Horror writer Kealan Patrick Burke wants you to face your fears. His poetic and visceral prose have helped earn him a devoted readership since The Turtle Boy won the Bram Stoker Award in 2004. Frequently mentioned in the same breath as Josh Malerman, Stephen Graham Jones, and Paul Tremblay, Burke has managed to carve out a unique place for himself writing dark and terrifying work that gets under your skin in the best of ways. He has also laid claim to an often neglected form—the novella. In fact, some of his most popular works are not his novels—although he’s written five of them, and is finishing up a sixth—but his novellas Sour Candy, Jack & Jill, and Blanky, among others.Continue Reading
I can think of several reasons to use more than one name, and most of them involve getting away with some criminal activity. But if you are Michael Marshall Smith, each name represents a category of sorts for bringing stories, novels, and screenplays into the world.
The first time I saw The Anomaly at Powells Books in Portland, Oregon, I didn’t know who the author, Michael Rutger, was. But the description of “Indiana Jones meets X-Files” was right up my alley, so I bought the book, loved it, and it wasn’t until after I finished reading that I searched online and found Mr. Rutger had already written several books I enjoyed, including the influential (and Stephen King praised) novel The Straw Men, under a different name. The Straw Men, by Michael Marshall was later re-released by Cemetery Dance in a special edition that included pages of Smith’s handwritten notes for keeping tracking of all the twists and turns.
Although born in England, Smith spent much of his early childhood growing up elsewhere; America, South Africa, and Australia. His early work, written as Michael Marshall Smith, was mostly horror and science fiction. But when Smith wrote The Straw Men, a novel about serial killers, it was so different from his other novels that he and his publishers decided a name change was in order to market the new work.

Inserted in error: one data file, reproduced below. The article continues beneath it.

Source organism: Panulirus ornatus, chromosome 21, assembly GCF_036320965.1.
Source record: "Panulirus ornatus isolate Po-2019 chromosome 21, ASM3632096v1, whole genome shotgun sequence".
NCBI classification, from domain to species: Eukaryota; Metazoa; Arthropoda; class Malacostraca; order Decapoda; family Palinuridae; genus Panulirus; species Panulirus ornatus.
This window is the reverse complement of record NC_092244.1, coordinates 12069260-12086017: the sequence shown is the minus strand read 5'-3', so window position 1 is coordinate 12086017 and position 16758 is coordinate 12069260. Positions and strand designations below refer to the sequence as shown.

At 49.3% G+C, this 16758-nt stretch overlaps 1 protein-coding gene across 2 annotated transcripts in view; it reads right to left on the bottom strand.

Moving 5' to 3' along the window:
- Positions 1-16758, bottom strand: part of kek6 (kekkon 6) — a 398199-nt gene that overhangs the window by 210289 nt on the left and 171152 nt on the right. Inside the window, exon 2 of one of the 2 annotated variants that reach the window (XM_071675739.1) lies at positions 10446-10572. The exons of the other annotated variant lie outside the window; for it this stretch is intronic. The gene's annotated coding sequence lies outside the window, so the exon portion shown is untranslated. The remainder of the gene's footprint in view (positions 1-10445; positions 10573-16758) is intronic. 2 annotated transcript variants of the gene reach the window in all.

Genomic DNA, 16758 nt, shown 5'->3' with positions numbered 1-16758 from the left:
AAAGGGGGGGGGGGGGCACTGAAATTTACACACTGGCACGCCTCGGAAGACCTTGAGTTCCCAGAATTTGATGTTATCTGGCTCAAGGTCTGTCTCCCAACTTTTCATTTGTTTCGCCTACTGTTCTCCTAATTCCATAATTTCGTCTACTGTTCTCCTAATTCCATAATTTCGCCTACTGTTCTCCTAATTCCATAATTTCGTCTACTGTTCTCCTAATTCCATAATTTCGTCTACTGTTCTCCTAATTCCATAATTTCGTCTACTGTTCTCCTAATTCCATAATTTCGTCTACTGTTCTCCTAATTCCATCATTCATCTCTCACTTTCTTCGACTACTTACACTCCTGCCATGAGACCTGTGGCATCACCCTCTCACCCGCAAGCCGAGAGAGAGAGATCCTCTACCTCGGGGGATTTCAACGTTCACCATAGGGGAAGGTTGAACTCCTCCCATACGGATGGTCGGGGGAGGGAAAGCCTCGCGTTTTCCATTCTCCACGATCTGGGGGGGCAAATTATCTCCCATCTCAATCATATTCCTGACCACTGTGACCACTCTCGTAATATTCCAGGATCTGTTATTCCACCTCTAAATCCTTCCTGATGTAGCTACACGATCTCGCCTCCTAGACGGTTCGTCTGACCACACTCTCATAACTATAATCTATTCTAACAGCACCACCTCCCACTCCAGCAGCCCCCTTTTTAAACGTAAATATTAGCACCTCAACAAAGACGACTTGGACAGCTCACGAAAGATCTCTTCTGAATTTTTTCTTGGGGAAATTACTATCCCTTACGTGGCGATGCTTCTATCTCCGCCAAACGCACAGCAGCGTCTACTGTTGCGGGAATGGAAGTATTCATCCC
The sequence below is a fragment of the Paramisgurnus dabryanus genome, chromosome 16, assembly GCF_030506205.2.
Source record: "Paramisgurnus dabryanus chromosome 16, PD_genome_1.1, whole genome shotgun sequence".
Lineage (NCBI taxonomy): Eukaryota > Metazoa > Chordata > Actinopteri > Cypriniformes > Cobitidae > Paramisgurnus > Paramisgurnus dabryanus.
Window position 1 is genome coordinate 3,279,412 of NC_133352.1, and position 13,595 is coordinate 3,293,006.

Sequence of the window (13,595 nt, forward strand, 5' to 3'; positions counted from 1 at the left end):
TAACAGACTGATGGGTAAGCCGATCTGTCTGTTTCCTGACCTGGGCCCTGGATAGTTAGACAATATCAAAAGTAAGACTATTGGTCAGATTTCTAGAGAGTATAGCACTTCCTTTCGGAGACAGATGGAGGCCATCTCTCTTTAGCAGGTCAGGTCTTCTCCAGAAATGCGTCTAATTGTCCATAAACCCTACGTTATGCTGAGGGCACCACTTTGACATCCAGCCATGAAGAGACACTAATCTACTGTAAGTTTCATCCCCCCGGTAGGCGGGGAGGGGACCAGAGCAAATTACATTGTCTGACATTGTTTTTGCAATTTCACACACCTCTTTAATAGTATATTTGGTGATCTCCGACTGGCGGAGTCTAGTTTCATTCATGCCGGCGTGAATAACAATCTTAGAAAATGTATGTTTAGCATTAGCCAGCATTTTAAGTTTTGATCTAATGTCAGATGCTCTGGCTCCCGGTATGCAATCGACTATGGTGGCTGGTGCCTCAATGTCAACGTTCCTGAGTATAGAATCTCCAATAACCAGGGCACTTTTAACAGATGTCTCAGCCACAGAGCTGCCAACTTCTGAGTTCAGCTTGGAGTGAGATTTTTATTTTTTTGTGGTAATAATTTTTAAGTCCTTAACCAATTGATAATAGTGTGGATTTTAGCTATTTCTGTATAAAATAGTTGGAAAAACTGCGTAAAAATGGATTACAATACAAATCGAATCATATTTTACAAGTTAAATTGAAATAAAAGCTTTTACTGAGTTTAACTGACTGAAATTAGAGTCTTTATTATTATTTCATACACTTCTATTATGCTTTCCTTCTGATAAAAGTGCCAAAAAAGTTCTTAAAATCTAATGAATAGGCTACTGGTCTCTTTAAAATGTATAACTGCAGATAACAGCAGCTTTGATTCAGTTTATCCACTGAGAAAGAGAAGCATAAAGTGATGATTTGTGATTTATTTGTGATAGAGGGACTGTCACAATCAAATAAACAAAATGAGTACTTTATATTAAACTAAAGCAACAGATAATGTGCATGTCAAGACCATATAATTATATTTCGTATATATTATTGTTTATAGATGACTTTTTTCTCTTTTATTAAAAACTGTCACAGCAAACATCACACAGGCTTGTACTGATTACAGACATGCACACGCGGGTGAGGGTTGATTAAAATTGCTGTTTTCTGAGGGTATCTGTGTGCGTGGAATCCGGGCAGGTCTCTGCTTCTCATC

That book became part of what was eventually a trilogy that includes The Upright Man and Blood of Angels. Smith continued to write under the Marshall name for his next four supernatural/suspense/thriller novels before returning to Smith for his 2017 novel Hannah Green and her Unfeasibly Mundane Existence.
With The Anomaly, Smith once again took on a new name for what is turning into a wonderful series that follow Nolan Moore, a YouTube documentarian who investigates paranormal phenomena. Part mystery, part thriller, and all adventrure, the new Rutger novel, The Possessionveers straight into horror when Moore and his team look into a what may be a case of witchcraft in a remote American village.
Whatever name he goes by, Michael Marshall Smith has an uncanny ability to write intense and exciting books. He was kind enough to answer some questions via email. Continue Reading
When Joe Lansdale speaks, you listen. A fearless writer and natural storyteller who moves effortlessly between genres, Lansdale has made a career out of doing what he wants. He counts Stephen King, Joe Hill, and Dean Koontz among some of his most vocal fans, and has been steadily earning a large and devoted following since his first novel, Act of Love, was published in 1981. Since then, hardly a year has gone by without a new Lansdale book on the market, sometimes more than one. He has now written nearly 50 novels, dozens of novellas, and hundreds of short stories.Continue Reading